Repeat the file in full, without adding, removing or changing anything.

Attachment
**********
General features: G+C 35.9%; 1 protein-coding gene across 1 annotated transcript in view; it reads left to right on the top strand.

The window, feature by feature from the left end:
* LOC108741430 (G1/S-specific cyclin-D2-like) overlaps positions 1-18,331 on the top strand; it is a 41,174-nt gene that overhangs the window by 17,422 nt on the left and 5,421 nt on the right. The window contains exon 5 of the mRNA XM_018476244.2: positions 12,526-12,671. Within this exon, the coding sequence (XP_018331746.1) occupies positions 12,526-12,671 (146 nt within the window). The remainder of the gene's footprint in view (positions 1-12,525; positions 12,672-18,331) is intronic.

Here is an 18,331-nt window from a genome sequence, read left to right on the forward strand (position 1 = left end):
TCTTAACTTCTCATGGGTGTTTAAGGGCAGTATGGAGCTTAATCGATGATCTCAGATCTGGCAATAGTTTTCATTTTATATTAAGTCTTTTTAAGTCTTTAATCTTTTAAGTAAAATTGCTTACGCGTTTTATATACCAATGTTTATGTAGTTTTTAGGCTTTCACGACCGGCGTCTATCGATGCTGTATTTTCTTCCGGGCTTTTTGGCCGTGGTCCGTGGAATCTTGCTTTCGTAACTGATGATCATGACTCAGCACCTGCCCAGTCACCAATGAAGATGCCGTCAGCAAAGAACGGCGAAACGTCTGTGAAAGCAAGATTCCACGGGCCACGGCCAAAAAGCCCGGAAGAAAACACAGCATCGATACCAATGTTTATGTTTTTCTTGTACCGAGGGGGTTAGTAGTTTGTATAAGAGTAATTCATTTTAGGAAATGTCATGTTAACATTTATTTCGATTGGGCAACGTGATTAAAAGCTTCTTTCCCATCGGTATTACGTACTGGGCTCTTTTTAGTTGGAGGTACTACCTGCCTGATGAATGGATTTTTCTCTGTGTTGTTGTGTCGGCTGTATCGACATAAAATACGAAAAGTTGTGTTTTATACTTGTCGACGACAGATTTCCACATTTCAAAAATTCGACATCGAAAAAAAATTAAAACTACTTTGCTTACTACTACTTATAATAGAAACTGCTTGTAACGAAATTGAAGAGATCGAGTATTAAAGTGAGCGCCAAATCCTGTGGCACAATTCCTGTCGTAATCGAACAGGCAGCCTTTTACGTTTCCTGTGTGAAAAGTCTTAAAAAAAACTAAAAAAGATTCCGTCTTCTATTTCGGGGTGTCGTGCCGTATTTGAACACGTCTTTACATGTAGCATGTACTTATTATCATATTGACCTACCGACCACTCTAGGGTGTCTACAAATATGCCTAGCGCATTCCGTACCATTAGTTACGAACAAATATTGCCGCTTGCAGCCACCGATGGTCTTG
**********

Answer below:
General features: G+C 35.9%; 1 protein-coding gene across 1 annotated transcript in view; it reads left to right on the top strand.

The window, feature by feature from the left end:
* LOC108741430 (G1/S-specific cyclin-D2-like) overlaps positions 1-18,331 on the top strand; it is a 41,174-nt gene that overhangs the window by 17,422 nt on the left and 5,421 nt on the right. The window contains exon 5 of the mRNA XM_018476244.2: positions 12,526-12,671. Within this exon, the coding sequence (XP_018331746.1) occupies positions 12,526-12,671 (146 nt within the window). The remainder of the gene's footprint in view (positions 1-12,525; positions 12,672-18,331) is intronic.

Here is an 18,331-nt window from a genome sequence, read left to right on the forward strand (position 1 = left end):
TCTTAACTTCTCATGGGTGTTTAAGGGCAGTATGGAGCTTAATCGATGATCTCAGATCTGGCAATAGTTTTCATTTTATATTAAGTCTTTTTAAGTCTTTAATCTTTTAAGTAAAATTGCTTACGCGTTTTATATACCAATGTTTATGTAGTTTTTAGGCTTTCACGACCGGCGTCTATCGATGCTGTATTTTCTTCCGGGCTTTTTGGCCGTGGTCCGTGGAATCTTGCTTTCGTAACTGATGATCATGACTCAGCACCTGCCCAGTCACCAATGAAGATGCCGTCAGCAAAGAACGGCGAAACGTCTGTGAAAGCAAGATTCCACGGGCCACGGCCAAAAAGCCCGGAAGAAAACACAGCATCGATACCAATGTTTATGTTTTTCTTGTACCGAGGGGGTTAGTAGTTTGTATAAGAGTAATTCATTTTAGGAAATGTCATGTTAACATTTATTTCGATTGGGCAACGTGATTAAAAGCTTCTTTCCCATCGGTATTACGTACTGGGCTCTTTTTAGTTGGAGGTACTACCTGCCTGATGAATGGATTTTTCTCTGTGTTGTTGTGTCGGCTGTATCGACATAAAATACGAAAAGTTGTGTTTTATACTTGTCGACGACAGATTTCCACATTTCAAAAATTCGACATCGAAAAAAAATTAAAACTACTTTGCTTACTACTACTTATAATAGAAACTGCTTGTAACGAAATTGAAGAGATCGAGTATTAAAGTGAGCGCCAAATCCTGTGGCACAATTCCTGTCGTAATCGAACAGGCAGCCTTTTACGTTTCCTGTGTGAAAAGTCTTAAAAAAAACTAAAAAAGATTCCGTCTTCTATTTCGGGGTGTCGTGCCGTATTTGAACACGTCTTTACATGTAGCATGTACTTATTATCATATTGACCTACCGACCACTCTAGGGTGTCTACAAATATGCCTAGCGCATTCCGTACCATTAGTTACGAACAAATATTGCCGCTTGCAGCCACCGATGGTCTTG